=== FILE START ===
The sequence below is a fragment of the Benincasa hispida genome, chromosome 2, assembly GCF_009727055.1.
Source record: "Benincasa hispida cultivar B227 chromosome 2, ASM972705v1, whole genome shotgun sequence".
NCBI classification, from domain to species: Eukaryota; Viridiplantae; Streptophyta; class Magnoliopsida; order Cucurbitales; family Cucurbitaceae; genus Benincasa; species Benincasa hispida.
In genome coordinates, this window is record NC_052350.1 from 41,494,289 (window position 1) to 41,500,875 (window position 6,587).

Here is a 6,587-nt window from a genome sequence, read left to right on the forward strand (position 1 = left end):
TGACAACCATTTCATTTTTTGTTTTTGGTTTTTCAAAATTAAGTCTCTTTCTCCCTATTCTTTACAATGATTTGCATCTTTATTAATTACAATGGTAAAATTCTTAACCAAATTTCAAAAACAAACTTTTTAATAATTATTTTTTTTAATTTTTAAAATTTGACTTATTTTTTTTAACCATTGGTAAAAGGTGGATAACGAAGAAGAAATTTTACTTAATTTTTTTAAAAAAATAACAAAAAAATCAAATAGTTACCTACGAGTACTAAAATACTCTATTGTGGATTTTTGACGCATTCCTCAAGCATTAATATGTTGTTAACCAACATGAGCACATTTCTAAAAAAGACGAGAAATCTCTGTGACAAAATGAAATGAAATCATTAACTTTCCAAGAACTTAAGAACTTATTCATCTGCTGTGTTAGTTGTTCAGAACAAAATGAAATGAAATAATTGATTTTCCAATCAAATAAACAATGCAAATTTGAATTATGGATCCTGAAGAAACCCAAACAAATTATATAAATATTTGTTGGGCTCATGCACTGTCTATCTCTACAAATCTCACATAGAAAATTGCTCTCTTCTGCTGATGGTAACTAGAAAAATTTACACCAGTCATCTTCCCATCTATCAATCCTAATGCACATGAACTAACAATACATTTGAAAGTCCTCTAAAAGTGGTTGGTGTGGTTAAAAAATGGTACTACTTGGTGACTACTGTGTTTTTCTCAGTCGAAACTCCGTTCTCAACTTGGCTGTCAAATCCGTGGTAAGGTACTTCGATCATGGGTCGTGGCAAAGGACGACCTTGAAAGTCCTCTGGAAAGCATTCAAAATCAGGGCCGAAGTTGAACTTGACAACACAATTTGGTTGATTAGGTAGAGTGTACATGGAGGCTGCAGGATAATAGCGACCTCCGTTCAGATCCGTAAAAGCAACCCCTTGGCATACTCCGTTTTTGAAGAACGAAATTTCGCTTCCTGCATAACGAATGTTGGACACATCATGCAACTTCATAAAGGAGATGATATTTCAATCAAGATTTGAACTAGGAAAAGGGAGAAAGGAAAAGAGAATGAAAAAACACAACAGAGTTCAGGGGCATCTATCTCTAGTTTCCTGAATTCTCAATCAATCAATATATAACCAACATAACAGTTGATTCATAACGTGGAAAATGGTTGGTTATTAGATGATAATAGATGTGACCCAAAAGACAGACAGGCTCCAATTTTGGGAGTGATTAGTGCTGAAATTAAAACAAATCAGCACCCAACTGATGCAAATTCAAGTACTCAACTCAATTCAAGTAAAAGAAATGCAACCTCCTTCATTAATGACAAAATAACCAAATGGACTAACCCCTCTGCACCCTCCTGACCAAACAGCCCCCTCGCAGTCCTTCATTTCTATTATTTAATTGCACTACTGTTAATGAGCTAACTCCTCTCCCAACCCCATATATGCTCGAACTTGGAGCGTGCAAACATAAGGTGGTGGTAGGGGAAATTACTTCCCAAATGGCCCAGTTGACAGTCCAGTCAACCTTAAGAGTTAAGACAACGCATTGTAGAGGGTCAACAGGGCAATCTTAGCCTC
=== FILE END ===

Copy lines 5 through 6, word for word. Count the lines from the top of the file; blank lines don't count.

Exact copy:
Here is a 6,587-nt window from a genome sequence, read left to right on the forward strand (position 1 = left end):
TGACAACCATTTCATTTTTTGTTTTTGGTTTTTCAAAATTAAGTCTCTTTCTCCCTATTCTTTACAATGATTTGCATCTTTATTAATTACAATGGTAAAATTCTTAACCAAATTTCAAAAACAAACTTTTTAATAATTATTTTTTTTAATTTTTAAAATTTGACTTATTTTTTTTAACCATTGGTAAAAGGTGGATAACGAAGAAGAAATTTTACTTAATTTTTTTAAAAAAATAACAAAAAAATCAAATAGTTACCTACGAGTACTAAAATACTCTATTGTGGATTTTTGACGCATTCCTCAAGCATTAATATGTTGTTAACCAACATGAGCACATTTCTAAAAAAGACGAGAAATCTCTGTGACAAAATGAAATGAAATCATTAACTTTCCAAGAACTTAAGAACTTATTCATCTGCTGTGTTAGTTGTTCAGAACAAAATGAAATGAAATAATTGATTTTCCAATCAAATAAACAATGCAAATTTGAATTATGGATCCTGAAGAAACCCAAACAAATTATATAAATATTTGTTGGGCTCATGCACTGTCTATCTCTACAAATCTCACATAGAAAATTGCTCTCTTCTGCTGATGGTAACTAGAAAAATTTACACCAGTCATCTTCCCATCTATCAATCCTAATGCACATGAACTAACAATACATTTGAAAGTCCTCTAAAAGTGGTTGGTGTGGTTAAAAAATGGTACTACTTGGTGACTACTGTGTTTTTCTCAGTCGAAACTCCGTTCTCAACTTGGCTGTCAAATCCGTGGTAAGGTACTTCGATCATGGGTCGTGGCAAAGGACGACCTTGAAAGTCCTCTGGAAAGCATTCAAAATCAGGGCCGAAGTTGAACTTGACAACACAATTTGGTTGATTAGGTAGAGTGTACATGGAGGCTGCAGGATAATAGCGACCTCCGTTCAGATCCGTAAAAGCAACCCCTTGGCATACTCCGTTTTTGAAGAACGAAATTTCGCTTCCTGCATAACGAATGTTGGACACATCATGCAACTTCATAAAGGAGATGATATTTCAATCAAGATTTGAACTAGGAAAAGGGAGAAAGGAAAAGAGAATGAAAAAACACAACAGAGTTCAGGGGCATCTATCTCTAGTTTCCTGAATTCTCAATCAATCAATATATAACCAACATAACAGTTGATTCATAACGTGGAAAATGGTTGGTTATTAGATGATAATAGATGTGACCCAAAAGACAGACAGGCTCCAATTTTGGGAGTGATTAGTGCTGAAATTAAAACAAATCAGCACCCAACTGATGCAAATTCAAGTACTCAACTCAATTCAAGTAAAAGAAATGCAACCTCCTTCATTAATGACAAAATAACCAAATGGACTAACCCCTCTGCACCCTCCTGACCAAACAGCCCCCTCGCAGTCCTTCATTTCTATTATTTAATTGCACTACTGTTAATGAGCTAACTCCTCTCCCAACCCCATATATGCTCGAACTTGGAGCGTGCAAACATAAGGTGGTGGTAGGGGAAATTACTTCCCAAATGGCCCAGTTGACAGTCCAGTCAACCTTAAGAGTTAAGACAACGCATTGTAGAGGGTCAACAGGGCAATCTTAGCCTC